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Absa profit down on bad debts

Jul 27 2012 07:45 Reuters

Company Data

BARCLAYS AFRICA GROUP LIMITED [JSE:BGA]

Last traded 0
Change -2,3
% Change 0
Cumulative volume 1469315
Market cap 150.98bn

Last Updated: 28-11-2014 at 04:36. Prices are delayed by 15 minutes. Source: McGregor BFA

FIRSTRAND LIMITED [JSE:FSR]

Last traded 0
Change -0,34
% Change 0
Cumulative volume 5175957
Market cap 279.92bn

Last Updated: 28-11-2014 at 04:36. Prices are delayed by 15 minutes. Source: McGregor BFA

STANDARD BANK GROUP LIMITED [JSE:SBK]

Last traded 0
Change -1,54
% Change 0
Cumulative volume 2471625
Market cap 220.93bn

Last Updated: 28-11-2014 at 04:36. Prices are delayed by 15 minutes. Source: McGregor BFA

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Johannesburg - Absa Group [JSE:ASA], South Africa's third-largest banking group, on Friday reported an expected 6% drop in first-half earnings, hit by a spike in bad debts in its home loans business.

The South African lender majority held by Britain's Barclays said headline earnings per share fell to 602.3 cents in the six months to end-June, down from a total 638.5 cents a year earlier.

Absa, the first of South Africa's big banks to report earnings this season, flagged last month profit would likely fall as much as 10% due to sour mortgages.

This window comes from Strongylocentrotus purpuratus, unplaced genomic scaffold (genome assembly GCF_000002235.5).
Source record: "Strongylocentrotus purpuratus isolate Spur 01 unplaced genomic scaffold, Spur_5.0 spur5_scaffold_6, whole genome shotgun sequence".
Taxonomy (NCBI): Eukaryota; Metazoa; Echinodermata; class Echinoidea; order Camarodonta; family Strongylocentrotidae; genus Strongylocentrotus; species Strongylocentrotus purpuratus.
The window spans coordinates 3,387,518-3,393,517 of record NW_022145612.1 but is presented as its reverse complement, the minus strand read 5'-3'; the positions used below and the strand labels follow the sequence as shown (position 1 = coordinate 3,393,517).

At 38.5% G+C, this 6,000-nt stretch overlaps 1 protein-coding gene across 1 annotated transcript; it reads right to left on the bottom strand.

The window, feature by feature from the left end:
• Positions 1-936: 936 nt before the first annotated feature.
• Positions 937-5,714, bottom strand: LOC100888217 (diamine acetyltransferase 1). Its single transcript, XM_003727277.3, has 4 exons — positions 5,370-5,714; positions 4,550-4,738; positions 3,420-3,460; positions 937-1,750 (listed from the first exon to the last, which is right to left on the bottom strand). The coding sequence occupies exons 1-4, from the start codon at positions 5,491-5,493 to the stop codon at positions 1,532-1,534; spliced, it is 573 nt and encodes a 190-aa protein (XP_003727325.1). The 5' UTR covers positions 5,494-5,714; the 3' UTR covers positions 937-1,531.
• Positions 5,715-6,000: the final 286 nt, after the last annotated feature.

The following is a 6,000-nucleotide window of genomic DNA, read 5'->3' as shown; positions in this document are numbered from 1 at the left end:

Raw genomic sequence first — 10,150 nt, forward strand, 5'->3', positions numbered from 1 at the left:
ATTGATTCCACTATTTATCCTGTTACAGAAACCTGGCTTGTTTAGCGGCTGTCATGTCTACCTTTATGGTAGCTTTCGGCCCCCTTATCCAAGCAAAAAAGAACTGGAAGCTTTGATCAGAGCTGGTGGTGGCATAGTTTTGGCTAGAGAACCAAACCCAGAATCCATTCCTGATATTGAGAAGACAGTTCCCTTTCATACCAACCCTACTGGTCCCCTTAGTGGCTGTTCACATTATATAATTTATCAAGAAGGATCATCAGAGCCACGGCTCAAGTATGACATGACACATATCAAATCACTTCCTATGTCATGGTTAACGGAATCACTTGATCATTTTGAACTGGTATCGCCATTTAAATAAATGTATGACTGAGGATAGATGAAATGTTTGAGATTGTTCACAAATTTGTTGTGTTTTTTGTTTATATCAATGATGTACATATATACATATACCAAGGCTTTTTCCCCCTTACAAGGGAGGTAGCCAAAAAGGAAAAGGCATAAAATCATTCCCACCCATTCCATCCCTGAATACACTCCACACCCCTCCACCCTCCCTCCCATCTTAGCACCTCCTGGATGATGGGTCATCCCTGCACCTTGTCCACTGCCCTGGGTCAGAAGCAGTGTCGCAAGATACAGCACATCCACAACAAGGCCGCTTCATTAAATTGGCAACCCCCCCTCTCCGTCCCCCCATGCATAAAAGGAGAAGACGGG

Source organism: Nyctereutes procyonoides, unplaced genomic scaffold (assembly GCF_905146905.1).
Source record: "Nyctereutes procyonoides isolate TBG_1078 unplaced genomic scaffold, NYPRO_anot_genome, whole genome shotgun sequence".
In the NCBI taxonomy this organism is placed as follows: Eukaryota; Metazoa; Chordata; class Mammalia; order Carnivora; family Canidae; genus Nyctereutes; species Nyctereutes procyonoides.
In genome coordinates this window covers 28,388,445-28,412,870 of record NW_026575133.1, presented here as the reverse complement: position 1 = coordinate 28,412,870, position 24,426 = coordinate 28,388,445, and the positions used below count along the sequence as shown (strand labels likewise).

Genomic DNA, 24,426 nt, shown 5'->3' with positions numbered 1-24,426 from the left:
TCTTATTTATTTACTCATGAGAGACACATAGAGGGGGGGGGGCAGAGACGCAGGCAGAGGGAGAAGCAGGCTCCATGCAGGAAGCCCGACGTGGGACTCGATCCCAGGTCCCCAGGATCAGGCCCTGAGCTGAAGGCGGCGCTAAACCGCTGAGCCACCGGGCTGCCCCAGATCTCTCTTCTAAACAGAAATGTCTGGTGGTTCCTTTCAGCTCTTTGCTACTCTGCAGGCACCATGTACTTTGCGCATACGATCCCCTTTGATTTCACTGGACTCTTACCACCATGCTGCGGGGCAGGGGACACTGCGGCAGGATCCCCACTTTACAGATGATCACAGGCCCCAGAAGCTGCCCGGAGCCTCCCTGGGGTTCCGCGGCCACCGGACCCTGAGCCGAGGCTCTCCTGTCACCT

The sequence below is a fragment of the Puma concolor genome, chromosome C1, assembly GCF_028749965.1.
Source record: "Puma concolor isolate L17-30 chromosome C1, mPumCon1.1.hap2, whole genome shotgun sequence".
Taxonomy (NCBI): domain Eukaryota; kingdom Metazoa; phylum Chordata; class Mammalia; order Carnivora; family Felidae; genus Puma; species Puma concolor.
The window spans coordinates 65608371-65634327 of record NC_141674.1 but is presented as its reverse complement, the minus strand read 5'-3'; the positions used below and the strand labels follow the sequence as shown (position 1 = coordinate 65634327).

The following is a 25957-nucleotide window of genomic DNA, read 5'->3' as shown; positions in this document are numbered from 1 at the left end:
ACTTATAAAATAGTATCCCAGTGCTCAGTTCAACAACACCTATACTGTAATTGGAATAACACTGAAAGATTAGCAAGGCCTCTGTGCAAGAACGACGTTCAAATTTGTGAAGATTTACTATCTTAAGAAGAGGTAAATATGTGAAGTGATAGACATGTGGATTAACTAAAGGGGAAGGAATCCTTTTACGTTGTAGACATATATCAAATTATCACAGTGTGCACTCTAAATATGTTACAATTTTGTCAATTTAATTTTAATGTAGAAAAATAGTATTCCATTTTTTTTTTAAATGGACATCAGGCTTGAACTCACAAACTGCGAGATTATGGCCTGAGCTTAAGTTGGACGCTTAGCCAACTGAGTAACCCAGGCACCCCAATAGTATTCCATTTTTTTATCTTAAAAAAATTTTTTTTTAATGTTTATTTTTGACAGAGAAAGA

The warning sent its shares into a tailspin and ignited fears that its recent recovery was losing steam. Absa has in the past few years grown earnings by cutting back bad debts rather than expanding earnings from lending.

Other large South African lenders such as Standard Bank Group [JSE:SBK], FirstRand [JSE:FSR] and Nedbank Group [JSE:NED] are unlikely to post profit declines as they have set aside adequate provisions, analysts say.

Absa said net interest income, a measure of earnings from lending, totalled R11.9bn, compared with R11.6bn last year.

Credit impairment charges, or bad debts costs, totalled R4bn, an increase of 40% from a year earlier.

Lenders in Africa's largest economy have been ramping up unsecured lending to counter slow growth in home and vehicle financing.

Absa has been losing market share to competitors such as FirstRand, and investors are also worried about the exit of several top ranking executives including the deputy CEO Louis von Zeuner. 

Absa will likely see a R190m decline in revenue as a result of the latest rate cut by the Reserve Bank, chief financial officer David Hodnett said.

The South African Reserve Bank cut its benchmark rate by 50 basis points this month, citing concerns about weakness in Africa’s top economy.

“If you look at what just happened with the interest rate cut, for example with the 50 basis points, although we hedge, that will still cost us around R190m in revenue,” Hodnett told reporters on a conference call.

Absa is the worst performing share among South Africa's big banks this year. Its shares are down nearly 4% while bigger rival FirstRand is up 29%. Industry leader Standard Bank has gained 13%, while Nedbank, South Africa's No.4 bank, has added 19%.

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